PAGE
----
|2005N-0279||Food Labeling; Gluten-Free Labeling of Foods; Public Meeting|
|FDA Comment Number :||EC268|
|Submitter :||Mr. Allan Mac Intrye||Date & Time:||08/29/2005 12:08:41|
|Organization :||Mr. Allan Mac Intrye|
|Category :||Individual Consumer|
| Response to the questions.
1. Food labeled Gluten Free should mean free of all gluten. When I buy food I want and NEED my food to be completly gluten free. Gluten free should not mean trace amounts of gluten, or contamination from the product line and should not mean processed in a facility that produces other gluten products.
2. I identify foods that do not contain gluten by gluten free product labeling, by referring to the CSA gluten free product list and Wegman's Markets gluten free product list. We do not identify food by reading food ingredient labels.
3. About 25% of the food I purchase is labeled gluten free. Of this 25% some foods have small print disclaimers identifing then as being produced in factories containing gluten products. The types of foods that are labeled gluten free are, for example, cereals, pastas, ice creams, cookies, bread mixes, brownie mixes, cake mixes, flours, cheese, chips.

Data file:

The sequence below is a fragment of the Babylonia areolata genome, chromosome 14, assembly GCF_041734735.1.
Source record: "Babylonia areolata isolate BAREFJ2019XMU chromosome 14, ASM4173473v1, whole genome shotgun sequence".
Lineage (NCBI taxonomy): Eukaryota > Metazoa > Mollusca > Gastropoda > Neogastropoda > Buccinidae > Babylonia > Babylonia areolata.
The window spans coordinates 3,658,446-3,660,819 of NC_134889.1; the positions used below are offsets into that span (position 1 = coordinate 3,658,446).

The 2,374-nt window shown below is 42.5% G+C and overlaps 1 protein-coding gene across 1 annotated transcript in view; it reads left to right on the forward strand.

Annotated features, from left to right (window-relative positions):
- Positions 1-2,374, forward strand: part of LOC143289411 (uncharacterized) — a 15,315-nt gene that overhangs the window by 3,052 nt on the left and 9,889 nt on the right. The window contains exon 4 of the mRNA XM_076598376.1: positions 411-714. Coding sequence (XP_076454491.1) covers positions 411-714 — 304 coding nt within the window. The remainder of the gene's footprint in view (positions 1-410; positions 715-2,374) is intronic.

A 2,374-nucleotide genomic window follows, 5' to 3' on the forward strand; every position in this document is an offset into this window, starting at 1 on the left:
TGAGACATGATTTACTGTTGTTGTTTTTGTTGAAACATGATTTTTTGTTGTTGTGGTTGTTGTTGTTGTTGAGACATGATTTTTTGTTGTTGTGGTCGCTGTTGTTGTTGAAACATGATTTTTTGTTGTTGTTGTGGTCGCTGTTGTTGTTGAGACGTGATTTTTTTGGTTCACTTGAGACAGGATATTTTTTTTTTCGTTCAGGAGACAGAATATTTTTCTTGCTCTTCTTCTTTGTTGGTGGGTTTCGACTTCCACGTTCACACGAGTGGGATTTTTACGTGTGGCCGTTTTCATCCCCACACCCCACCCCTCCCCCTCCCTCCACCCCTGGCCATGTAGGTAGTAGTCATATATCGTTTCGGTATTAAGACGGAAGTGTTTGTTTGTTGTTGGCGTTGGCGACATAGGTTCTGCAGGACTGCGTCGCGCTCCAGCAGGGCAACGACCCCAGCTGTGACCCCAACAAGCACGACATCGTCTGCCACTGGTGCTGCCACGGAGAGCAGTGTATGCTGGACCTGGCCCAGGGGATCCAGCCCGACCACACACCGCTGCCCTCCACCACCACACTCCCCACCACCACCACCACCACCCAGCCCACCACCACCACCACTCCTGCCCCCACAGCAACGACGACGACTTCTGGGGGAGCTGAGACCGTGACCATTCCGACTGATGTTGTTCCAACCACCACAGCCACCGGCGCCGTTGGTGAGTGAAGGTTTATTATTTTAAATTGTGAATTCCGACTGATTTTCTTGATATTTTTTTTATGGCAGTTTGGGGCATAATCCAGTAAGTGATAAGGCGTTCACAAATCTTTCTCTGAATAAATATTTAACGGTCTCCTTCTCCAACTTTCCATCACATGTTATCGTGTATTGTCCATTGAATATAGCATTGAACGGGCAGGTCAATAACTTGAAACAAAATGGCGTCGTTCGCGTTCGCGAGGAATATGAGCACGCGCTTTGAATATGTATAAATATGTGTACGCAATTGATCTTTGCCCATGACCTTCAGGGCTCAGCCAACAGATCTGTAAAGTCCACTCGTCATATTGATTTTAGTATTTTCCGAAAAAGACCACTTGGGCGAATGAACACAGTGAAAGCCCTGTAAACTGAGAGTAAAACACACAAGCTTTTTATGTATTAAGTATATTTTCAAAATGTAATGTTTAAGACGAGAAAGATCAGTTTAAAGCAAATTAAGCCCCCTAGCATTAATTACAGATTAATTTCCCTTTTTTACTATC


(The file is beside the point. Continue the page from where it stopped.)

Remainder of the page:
4. Gluten free on a label influences me to only buy that product. I will not purchase a similiar product even if it lists the same ingredients. Having the same ingredients does not tell me that this product is completely gluten free. If there is no gluten, why can't the manufacture simply state that this product is gluten free.
5. Gluten free should mean free of gluten. I do not understand how trace or small amounts of gluten in a food product even if so identified would help me maintain a gluten free diet.